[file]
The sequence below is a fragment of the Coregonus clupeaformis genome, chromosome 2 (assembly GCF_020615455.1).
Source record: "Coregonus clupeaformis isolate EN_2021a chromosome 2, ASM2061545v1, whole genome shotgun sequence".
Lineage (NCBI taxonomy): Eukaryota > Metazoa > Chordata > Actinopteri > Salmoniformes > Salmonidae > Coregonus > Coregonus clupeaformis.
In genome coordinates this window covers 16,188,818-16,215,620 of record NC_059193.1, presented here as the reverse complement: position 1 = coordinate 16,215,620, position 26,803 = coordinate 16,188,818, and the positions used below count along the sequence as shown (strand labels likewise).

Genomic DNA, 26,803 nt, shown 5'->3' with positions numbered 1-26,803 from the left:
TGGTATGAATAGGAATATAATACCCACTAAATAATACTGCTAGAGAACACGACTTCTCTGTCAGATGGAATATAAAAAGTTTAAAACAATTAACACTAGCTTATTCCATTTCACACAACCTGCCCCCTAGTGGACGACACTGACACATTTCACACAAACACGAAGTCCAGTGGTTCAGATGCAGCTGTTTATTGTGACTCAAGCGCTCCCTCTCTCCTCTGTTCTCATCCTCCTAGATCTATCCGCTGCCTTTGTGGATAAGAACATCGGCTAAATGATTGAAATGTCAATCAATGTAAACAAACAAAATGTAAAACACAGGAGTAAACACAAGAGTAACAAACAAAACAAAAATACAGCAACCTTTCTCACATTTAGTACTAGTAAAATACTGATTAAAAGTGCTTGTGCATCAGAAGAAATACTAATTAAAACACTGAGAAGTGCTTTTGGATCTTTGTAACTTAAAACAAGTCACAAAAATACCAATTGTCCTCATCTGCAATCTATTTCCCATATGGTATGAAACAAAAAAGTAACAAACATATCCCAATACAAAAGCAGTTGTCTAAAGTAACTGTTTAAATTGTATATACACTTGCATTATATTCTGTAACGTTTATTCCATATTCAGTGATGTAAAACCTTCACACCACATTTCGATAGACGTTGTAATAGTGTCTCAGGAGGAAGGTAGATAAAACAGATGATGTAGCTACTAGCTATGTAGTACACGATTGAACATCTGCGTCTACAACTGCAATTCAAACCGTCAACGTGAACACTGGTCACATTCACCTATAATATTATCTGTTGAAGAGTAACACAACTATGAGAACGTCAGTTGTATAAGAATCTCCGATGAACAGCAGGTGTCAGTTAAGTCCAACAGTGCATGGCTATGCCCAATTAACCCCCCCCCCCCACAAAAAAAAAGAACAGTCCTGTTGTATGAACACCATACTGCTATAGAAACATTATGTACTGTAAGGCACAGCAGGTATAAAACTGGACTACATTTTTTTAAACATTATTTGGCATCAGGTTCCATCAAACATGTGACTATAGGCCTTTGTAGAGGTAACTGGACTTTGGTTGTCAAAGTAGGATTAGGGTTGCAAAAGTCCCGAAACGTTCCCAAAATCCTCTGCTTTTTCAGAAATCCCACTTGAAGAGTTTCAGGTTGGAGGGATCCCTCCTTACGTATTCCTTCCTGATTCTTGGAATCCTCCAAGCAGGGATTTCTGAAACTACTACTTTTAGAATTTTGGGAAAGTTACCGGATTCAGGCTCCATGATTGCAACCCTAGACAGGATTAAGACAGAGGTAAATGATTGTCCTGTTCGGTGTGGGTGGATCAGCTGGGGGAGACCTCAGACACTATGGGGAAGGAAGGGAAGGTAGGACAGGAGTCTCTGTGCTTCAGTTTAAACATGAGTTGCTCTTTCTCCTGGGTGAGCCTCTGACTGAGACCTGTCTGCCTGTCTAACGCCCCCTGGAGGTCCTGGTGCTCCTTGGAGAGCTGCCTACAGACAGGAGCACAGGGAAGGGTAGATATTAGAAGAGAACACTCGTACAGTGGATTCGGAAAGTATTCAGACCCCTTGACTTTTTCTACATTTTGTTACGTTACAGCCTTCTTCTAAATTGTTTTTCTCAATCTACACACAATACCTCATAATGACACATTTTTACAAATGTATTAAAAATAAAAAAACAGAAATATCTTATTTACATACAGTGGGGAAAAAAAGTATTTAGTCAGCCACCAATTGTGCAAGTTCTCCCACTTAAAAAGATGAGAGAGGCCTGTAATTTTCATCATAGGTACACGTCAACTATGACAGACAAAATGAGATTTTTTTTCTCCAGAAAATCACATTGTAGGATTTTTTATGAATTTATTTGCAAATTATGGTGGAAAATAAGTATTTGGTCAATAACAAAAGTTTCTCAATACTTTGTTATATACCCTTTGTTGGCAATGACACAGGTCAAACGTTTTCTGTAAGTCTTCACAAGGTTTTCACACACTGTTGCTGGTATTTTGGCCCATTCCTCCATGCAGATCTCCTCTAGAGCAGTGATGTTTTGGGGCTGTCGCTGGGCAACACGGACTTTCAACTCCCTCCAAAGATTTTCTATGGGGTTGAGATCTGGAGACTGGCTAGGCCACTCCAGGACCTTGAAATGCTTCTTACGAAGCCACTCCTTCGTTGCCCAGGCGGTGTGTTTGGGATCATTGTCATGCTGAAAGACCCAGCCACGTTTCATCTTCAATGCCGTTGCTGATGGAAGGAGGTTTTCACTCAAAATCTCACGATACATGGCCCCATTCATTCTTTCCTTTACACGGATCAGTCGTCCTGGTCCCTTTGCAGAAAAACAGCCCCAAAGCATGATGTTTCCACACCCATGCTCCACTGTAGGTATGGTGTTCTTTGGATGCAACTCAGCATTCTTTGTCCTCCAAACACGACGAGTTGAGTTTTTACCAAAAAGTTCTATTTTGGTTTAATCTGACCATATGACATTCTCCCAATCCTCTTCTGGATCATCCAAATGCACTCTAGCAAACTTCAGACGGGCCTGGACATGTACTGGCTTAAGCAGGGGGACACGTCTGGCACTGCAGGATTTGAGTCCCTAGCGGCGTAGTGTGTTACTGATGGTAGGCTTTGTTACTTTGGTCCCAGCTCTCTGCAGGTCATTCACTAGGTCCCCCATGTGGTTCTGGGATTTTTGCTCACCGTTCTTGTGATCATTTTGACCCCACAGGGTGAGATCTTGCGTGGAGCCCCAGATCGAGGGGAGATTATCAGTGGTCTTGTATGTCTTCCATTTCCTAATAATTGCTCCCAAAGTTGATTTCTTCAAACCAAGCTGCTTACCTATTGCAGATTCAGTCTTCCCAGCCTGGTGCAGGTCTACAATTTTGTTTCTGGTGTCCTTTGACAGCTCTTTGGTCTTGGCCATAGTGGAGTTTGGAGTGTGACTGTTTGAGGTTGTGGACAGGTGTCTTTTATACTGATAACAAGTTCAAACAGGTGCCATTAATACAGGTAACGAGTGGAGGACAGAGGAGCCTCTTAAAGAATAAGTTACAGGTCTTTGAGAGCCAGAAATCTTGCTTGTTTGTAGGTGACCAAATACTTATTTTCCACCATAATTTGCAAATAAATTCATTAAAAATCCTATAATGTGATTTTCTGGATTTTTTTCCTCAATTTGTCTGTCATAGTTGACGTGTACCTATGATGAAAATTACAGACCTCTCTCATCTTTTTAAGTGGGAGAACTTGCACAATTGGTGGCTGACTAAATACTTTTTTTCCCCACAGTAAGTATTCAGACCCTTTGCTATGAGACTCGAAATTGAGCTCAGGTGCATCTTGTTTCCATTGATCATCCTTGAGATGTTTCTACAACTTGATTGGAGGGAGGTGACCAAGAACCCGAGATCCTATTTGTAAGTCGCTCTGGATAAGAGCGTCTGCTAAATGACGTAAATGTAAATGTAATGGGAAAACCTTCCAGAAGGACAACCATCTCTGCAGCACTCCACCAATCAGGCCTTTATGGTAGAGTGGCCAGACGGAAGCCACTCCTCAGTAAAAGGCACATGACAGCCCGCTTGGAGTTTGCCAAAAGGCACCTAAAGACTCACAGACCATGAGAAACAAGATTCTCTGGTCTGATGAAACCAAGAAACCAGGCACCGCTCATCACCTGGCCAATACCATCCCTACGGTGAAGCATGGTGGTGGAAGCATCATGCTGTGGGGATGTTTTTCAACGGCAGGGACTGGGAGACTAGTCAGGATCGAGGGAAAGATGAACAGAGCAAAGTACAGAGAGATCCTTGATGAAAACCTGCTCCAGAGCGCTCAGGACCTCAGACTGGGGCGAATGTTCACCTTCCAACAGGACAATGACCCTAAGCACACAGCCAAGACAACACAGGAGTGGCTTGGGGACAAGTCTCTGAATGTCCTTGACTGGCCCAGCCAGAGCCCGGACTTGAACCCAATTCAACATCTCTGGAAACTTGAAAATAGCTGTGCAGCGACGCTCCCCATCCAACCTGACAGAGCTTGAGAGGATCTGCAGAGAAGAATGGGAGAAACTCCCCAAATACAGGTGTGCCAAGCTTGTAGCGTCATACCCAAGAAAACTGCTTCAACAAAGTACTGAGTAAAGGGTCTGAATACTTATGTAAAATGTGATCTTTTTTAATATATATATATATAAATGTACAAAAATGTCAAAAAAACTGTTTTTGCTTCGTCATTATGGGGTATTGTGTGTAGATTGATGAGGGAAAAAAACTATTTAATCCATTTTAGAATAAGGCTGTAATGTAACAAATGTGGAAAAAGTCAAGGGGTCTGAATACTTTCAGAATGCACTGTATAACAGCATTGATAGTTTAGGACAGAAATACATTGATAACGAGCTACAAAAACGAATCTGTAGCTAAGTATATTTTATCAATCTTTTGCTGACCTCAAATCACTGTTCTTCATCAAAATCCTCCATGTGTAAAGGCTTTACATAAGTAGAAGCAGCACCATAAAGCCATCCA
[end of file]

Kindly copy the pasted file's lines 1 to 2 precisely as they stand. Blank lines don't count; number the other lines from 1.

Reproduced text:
The sequence below is a fragment of the Coregonus clupeaformis genome, chromosome 2 (assembly GCF_020615455.1).
Source record: "Coregonus clupeaformis isolate EN_2021a chromosome 2, ASM2061545v1, whole genome shotgun sequence".